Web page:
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To commemorate the end of World War I, Woodrow Wilson proclaimed November 11, 1919 as Veterans Day (initially called "Armistice Day"). Since then, Veterans Day has been held on every November 11th to honor U.S. veterans and victims of all wars.

Coincidentally, on that very same day, November 11, 1919, U.S. Patent No. 1,364,388 was filed for a toy consisting of one of more military figures which are movable to simulate certain military actions and gestures.

Happy Veterans Day -- Thanks to all who have proudly served our country!


Small Emerging Tech Company Sells Voice Recognition Patents to Google

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SR Tech Group, LLC, a privately held small virtual company which focuses on the development of emerging technology, computer software, and speech recognition, announced this week that it sold a patent portfolio of voice recognition technology to Google. The portfolio included U.S. Patent No. 7,742,922 entitled "Speech Interface for Search Engines," and U.S. Patent No. 8,056,070 entitled "System and Method for Modifying and Updating a Speech Recognition Program." The terms and details of the transaction were not released.

This new transaction will compliment Google's patent portfolio of nearly 50,000 patents worldwide. Google has been investing in speech recognition technology for quite some time now, with "conversational speech" already implemented on many of its mobile devices.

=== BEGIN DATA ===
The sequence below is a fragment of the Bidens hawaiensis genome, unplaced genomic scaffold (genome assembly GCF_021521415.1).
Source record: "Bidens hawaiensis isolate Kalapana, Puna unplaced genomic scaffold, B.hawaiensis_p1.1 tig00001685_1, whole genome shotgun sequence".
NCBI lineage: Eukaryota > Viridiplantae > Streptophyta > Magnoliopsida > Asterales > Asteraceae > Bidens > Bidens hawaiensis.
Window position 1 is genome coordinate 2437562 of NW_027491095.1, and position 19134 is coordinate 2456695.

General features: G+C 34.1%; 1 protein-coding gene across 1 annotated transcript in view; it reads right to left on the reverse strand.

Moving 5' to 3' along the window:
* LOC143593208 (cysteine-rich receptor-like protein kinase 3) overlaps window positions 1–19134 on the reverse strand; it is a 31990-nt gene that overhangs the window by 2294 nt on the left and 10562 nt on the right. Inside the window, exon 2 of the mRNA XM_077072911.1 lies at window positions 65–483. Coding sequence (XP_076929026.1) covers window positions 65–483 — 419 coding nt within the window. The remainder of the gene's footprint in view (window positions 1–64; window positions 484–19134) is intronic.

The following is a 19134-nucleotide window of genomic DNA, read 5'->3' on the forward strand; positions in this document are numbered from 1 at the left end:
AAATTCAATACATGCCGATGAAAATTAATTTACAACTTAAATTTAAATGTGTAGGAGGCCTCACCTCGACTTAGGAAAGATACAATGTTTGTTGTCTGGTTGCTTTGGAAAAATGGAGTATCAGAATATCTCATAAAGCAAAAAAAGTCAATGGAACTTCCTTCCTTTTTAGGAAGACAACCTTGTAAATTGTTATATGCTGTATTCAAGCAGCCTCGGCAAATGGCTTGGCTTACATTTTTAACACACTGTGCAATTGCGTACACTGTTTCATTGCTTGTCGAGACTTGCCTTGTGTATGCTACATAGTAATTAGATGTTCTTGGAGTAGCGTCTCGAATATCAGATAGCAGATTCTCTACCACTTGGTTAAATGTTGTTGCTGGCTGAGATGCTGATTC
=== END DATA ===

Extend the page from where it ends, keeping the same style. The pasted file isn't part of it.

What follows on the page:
The Press Relases for this story can be accessed here.


Microsoft Patent Application Uses Human Body Parts for Data Transmission

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Microsoft's newest patent application explains various "Biological Entity Communication Channel Techniques," which is essentially the use of human body parts to transmit data from one electronic device to another.

Particularly, the invention requires a first electronic device, which may be wearable by the user, for example, around the user's wrist. This device can communicate data to a second electronic device, with a simple touch, by transmitting the data from the first device, through the user's arm or hand, and to the receiving device.

Microsoft mentions a few practical and interesting uses of the technology, including transferring purchase credential (e.g., credit card number, expiration date, etc.) to a terminal in order to purchase goods or services. Another potential use may include communicating access credentials for the user to access a building, certain portions of a building, or in order to operate a vehicle.